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Federal Mental Health Parity Legislation Will Pre-Empt Stronger State Laws

Armen Hareyan's picture

Officials in Connecticut and at least eight other states are concerned that the federal mental health parity legislation (S 558) could result in weaker mental health benefits in some states, the Hartford Courant reports. The bill -- introduced by Sens. Pete Domenici (R-N.M.), Edward Kennedy (D-Mass.) and Mike Enzi (R-Wyo.) -- would require health insurers to provide the same level of coverage for treatment of mental illnesses as they provide for physical illnesses.

The measure would not require insurers to offer mental health coverage, nor does it specify which mental conditions would have to be covered. The Senate legislation also does not distinguish between small and large employer groups, and insurance plans could be exempt from the requirements of the bill if mental health coverage increases total plan costs by more than 2%.

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According to the Courant, the legislation would pre-empt stricter state parity laws, which is"somewhat unusual because federal laws often recognize that states may have already adopted stronger measures and don't pre-empt them."Connecticut Attorney General Richard Blumenthal (D) said, "The federal Mental Health Parity Act will pre-empt and invalidate services in Connecticut and elsewhere, undermining and undoing important protections for our most vulnerable citizens."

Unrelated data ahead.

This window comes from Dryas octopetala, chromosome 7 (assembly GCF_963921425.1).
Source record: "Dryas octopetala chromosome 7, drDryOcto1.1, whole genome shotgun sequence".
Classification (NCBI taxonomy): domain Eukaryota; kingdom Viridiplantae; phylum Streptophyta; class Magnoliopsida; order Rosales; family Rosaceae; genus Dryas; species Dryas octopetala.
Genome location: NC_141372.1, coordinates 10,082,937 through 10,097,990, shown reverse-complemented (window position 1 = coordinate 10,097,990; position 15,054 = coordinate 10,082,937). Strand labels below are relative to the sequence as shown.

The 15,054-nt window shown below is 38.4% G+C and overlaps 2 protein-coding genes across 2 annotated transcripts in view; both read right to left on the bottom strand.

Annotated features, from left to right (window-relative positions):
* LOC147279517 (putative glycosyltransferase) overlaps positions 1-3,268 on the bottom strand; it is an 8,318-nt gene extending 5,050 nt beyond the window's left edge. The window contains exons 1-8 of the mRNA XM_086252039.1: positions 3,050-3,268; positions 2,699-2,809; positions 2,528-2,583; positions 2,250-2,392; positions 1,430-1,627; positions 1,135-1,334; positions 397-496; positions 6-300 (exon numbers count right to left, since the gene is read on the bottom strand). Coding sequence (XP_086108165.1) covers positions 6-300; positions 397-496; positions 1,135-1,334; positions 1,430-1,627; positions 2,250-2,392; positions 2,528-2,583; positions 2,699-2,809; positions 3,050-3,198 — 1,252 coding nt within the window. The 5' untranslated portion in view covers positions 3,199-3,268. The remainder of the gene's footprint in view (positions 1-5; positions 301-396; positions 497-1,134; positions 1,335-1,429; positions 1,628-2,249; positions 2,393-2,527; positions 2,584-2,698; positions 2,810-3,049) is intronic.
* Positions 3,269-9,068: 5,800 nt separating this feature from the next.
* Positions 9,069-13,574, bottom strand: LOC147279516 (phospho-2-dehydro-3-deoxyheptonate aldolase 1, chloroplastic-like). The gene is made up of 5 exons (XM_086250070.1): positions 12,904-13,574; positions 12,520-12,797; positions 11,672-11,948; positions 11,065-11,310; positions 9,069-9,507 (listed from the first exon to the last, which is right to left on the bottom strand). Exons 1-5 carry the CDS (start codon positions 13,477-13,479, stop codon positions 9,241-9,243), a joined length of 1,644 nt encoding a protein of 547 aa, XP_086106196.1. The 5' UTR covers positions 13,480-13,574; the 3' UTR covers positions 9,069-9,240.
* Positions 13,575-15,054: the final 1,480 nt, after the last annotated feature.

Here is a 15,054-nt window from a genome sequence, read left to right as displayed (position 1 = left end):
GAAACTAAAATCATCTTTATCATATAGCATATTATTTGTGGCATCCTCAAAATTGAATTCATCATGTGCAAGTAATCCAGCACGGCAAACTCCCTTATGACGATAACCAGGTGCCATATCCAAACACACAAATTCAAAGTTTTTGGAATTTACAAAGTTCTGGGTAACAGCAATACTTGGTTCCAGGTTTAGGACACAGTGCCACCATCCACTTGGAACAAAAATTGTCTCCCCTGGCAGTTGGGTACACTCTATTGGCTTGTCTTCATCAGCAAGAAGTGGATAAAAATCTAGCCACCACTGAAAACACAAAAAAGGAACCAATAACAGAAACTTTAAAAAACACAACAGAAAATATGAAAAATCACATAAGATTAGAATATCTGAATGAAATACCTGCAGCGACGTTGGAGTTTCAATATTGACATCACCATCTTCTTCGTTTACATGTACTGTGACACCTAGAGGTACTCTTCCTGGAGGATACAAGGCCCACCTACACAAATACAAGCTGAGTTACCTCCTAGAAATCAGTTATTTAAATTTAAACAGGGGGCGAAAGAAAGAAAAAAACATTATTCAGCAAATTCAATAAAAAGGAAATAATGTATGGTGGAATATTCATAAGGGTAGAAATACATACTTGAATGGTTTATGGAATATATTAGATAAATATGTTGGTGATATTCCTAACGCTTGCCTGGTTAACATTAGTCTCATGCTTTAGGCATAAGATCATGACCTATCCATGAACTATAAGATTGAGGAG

In a letter to Sen. Chris Dodd (D-Conn.), Blumenthal and Kevin Lembo, a state healthcare advocate, write, "For there to be true mental health parity,mental health services must be provided without regard to artificial cost thresholds that would never be tolerated for physical health insurance policies." Domenici's press secretary, Chris Gallegos, on Wednesday said that Kennedy and Domenici are working to resolve the concerns about the legislation before it reaches the Senate floor(Levick, Hartford Courant, 7/26).

Reprinted with permission from kaisernetwork.org